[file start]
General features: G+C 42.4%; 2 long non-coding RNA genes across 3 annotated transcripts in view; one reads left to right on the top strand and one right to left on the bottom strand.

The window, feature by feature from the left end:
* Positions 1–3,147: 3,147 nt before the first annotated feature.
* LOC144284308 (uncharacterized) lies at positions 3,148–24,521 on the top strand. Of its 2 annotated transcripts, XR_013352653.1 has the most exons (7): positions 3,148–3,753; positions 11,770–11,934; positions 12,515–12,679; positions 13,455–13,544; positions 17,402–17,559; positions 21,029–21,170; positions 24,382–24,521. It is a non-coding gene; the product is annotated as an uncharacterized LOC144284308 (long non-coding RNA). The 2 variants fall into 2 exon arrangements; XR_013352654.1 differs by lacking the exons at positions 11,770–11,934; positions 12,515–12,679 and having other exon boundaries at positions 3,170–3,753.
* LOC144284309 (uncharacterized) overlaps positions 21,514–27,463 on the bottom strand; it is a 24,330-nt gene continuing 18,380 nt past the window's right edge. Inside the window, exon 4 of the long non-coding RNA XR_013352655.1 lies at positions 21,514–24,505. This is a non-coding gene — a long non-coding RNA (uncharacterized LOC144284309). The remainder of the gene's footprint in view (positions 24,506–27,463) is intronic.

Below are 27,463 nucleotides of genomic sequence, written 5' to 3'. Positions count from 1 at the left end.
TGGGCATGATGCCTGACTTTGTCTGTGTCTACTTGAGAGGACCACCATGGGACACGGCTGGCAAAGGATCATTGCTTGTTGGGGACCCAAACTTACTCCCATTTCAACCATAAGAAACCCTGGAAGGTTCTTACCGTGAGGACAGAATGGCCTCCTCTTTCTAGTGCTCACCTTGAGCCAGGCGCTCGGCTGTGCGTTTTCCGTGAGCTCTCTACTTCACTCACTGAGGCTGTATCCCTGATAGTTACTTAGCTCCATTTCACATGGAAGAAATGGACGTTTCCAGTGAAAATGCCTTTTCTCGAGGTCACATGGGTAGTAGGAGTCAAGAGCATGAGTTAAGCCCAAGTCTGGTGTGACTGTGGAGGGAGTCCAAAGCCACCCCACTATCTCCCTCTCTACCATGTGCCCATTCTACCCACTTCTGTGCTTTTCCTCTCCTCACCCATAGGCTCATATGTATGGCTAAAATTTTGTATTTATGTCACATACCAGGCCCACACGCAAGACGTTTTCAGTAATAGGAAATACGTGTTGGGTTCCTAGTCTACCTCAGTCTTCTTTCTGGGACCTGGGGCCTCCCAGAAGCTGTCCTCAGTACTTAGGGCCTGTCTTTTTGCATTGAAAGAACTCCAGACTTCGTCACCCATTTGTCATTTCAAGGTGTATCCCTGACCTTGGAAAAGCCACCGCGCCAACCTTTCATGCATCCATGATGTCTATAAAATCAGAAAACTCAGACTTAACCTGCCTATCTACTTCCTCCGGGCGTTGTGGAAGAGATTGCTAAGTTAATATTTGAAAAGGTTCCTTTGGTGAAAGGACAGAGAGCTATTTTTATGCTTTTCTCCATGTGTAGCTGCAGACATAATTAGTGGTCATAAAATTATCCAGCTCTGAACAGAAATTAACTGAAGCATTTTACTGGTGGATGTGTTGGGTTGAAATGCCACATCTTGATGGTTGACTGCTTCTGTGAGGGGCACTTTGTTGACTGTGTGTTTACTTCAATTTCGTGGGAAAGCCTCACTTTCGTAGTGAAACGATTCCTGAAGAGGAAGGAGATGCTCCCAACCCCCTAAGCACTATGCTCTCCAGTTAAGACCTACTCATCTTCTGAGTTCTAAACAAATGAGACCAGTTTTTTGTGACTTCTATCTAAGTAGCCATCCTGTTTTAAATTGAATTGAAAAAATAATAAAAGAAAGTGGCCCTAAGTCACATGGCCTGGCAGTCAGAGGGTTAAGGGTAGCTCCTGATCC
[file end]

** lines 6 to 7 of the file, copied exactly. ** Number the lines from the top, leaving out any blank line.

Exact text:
Below are 27,463 nucleotides of genomic sequence, written 5' to 3'. Positions count from 1 at the left end.
TGGGCATGATGCCTGACTTTGTCTGTGTCTACTTGAGAGGACCACCATGGGACACGGCTGGCAAAGGATCATTGCTTGTTGGGGACCCAAACTTACTCCCATTTCAACCATAAGAAACCCTGGAAGGTTCTTACCGTGAGGACAGAATGGCCTCCTCTTTCTAGTGCTCACCTTGAGCCAGGCGCTCGGCTGTGCGTTTTCCGTGAGCTCTCTACTTCACTCACTGAGGCTGTATCCCTGATAGTTACTTAGCTCCATTTCACATGGAAGAAATGGACGTTTCCAGTGAAAATGCCTTTTCTCGAGGTCACATGGGTAGTAGGAGTCAAGAGCATGAGTTAAGCCCAAGTCTGGTGTGACTGTGGAGGGAGTCCAAAGCCACCCCACTATCTCCCTCTCTACCATGTGCCCATTCTACCCACTTCTGTGCTTTTCCTCTCCTCACCCATAGGCTCATATGTATGGCTAAAATTTTGTATTTATGTCACATACCAGGCCCACACGCAAGACGTTTTCAGTAATAGGAAATACGTGTTGGGTTCCTAGTCTACCTCAGTCTTCTTTCTGGGACCTGGGGCCTCCCAGAAGCTGTCCTCAGTACTTAGGGCCTGTCTTTTTGCATTGAAAGAACTCCAGACTTCGTCACCCATTTGTCATTTCAAGGTGTATCCCTGACCTTGGAAAAGCCACCGCGCCAACCTTTCATGCATCCATGATGTCTATAAAATCAGAAAACTCAGACTTAACCTGCCTATCTACTTCCTCCGGGCGTTGTGGAAGAGATTGCTAAGTTAATATTTGAAAAGGTTCCTTTGGTGAAAGGACAGAGAGCTATTTTTATGCTTTTCTCCATGTGTAGCTGCAGACATAATTAGTGGTCATAAAATTATCCAGCTCTGAACAGAAATTAACTGAAGCATTTTACTGGTGGATGTGTTGGGTTGAAATGCCACATCTTGATGGTTGACTGCTTCTGTGAGGGGCACTTTGTTGACTGTGTGTTTACTTCAATTTCGTGGGAAAGCCTCACTTTCGTAGTGAAACGATTCCTGAAGAGGAAGGAGATGCTCCCAACCCCCTAAGCACTATGCTCTCCAGTTAAGACCTACTCATCTTCTGAGTTCTAAACAAATGAGACCAGTTTTTTGTGACTTCTATCTAAGTAGCCATCCTGTTTTAAATTGAATTGAAAAAATAATAAAAGAAAGTGGCCCTAAGTCACATGGCCTGGCAGTCAGAGGGTTAAGGGTAGCTCCTGATCC